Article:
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Saturday, 2 April 2016

SQL Subqueries

A form of an SQL statement that appears inside another SQL statement, also termed as Nested Query
The statement containing a sub-query is called a parent statement
The parent statement uses the rows returned by the sub-query

TYPES

Single row subqueries
Multi row subqueries
Multiple subqueries
Correlated subqueries

SINGLE ROW SUBQUERIES

In single row subquery, it will return one value.

Ex:
    SQL> select * from emp where sal > (select sal from emp where empno = 7566);

     EMPNO   ENAME      JOB        MGR    HIREDATE    SAL   COMM     DEPTNO
       ---------- ---------- --------- ---------- ------------  ------- ---------- ----------
      7788         SCOTT   ANALYST    7566   19-APR-87   3000            20
      7839         KING     PRESIDENT            17-NOV-81  5000             10
      7902         FORD    ANALYST     7566   03-DEC-81   3000            20

MULTI ROW SUBQUERIES

In multi row subquery, it will return more than one value. In such cases we should include operators like any, all, in or not in between the comparision operator and the subquery.



Ex:
     SQL> select * from emp where sal > any (select sal from emp where sal between 2500 and
             4000);

     EMPNO    ENAME      JOB      MGR     HIREDATE   SAL   COMM     DEPTNO
    ---------- ---------- --------- ---------- -----------   -------- ---------- ----------
      7566         JONES   MANAGER   7839 02-APR-81   2975                   20
      7788         SCOTT   ANALYST    7566 19-APR-87    3000                   20
      7839         KING     PRESIDENT          17-NOV-81   5000                   10
      7902         FORD    ANALYST     7566 03-DEC-81    3000                   20

       SQL> select * from emp where sal > all (select sal from emp where sal between 2500 and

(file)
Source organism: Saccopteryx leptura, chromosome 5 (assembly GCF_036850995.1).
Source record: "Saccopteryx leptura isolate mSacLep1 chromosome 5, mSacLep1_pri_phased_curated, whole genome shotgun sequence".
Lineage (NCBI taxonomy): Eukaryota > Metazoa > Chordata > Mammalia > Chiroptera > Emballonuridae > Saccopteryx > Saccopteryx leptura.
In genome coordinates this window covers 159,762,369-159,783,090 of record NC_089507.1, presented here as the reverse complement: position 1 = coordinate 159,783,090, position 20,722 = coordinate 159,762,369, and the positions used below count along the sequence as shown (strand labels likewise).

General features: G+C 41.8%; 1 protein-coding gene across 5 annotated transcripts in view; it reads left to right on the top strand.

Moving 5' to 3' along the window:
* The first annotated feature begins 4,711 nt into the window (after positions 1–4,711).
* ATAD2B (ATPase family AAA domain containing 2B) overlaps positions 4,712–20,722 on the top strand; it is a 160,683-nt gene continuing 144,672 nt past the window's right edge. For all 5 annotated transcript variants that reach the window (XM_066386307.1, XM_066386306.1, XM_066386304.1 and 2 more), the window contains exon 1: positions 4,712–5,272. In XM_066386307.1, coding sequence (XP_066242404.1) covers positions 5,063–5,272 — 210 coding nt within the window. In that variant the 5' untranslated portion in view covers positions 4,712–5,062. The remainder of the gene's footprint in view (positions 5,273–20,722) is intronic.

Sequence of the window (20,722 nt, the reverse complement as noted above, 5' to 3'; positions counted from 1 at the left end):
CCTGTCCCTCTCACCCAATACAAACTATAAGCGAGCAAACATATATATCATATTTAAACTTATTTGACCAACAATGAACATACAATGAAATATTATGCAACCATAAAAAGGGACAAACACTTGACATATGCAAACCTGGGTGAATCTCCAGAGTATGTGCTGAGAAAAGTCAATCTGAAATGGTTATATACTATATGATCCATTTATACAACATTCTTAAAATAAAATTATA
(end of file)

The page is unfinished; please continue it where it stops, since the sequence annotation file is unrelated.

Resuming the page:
4000);
 
     EMPNO      ENAME    JOB       MGR     HIREDATE     SAL    COMM  DEPTNO
     ---------- ---------- --------- ---------- -------------  ------ ---------- ----------
      7839         KING     PRESIDENT            17-NOV-81  5000                    10

MULTIPLE SUBQUERIES

There is no limit on the number of subqueries included in a where clause. It allows nesting of a query within a subquery.

Ex:
     SQL> select * from emp where sal = (select max(sal) from emp where sal < (select
              max(sal) from emp));

     EMPNO      ENAME   JOB      MGR       HIREDATE   SAL   COMM     DEPTNO
     ---------- ---------- --------- ---------- ------------  ------- ---------- ----------
      7788         SCOTT   ANALYST  7566    19-APR-87   3000                    20
     7902          FORD    ANALYST   7566    03-DEC-81   3000                    20

CORRELATED SUBQUERIES

A Subquery is evaluated once for the entire parent statement where as a correlated subquery is evaluated once for every row processed by the parent statement.
Ex:
     SQL> select distinct deptno from emp e where 5 <= (select count(ename) from emp where e.deptno = deptno);
    DEPTNO
    ----------
        20

        30
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2 comments:

  1. Hi Dayakar,

    Grazie! Grazie! Grazie! Your blog is indeed quite interesting around SQL Subqueries! I agree with you on lot of points!


    I have procedure which have cursor and this cursor is loading the data into some collection variables.
    When I am executing this procedure and when it is loading the cursor values into collection variables.

    I got the following exception:

    --FAILED-ORA-01157: cannot identify/lock data file 201 - see DBWR trace file
    ORA-01110: data file 201: '/ora02/oradata/pujty/TEMP_01.dbf.

    Even I am unable to see that file at that location also.
    Could you please help me to understand this.


    Appreciate your effort for making such useful blogs and helping the community.

    Grazie,
    Morne

    ReplyDelete
  2. Salaam,


    So bloody thorough! Ah! So happy and blissed out! I feel redeemed by reading out #topic. Keep up the good work!


    I got a list of the INDEXES from DBA Team which are non value added to the Database with the following conditions

    Quote:

    1:Low selectivity indexes.
    2:The number of distinct key values is less than 10 and the number of rows in table in greater than 100000.
    3:All these normal(Balances -Tree )indexes.

    They are asking the App Team to review these and to drop those indexes.
    But when I analyzed those indexes some of the columns are using in the where conditions of the so many queries.
    After applying the HINT of those indexes also the cost of query was decreasing.

    Here my confusion was,if we really drop those indexes, will it increase the performance?
    or
    Do we need to convert those as BITMAP as they have low cardinality ?

    Please help me to understand the concept behind this .








    Thank you very much and will look for more postings from you.


    Thanks and Regards

    ReplyDelete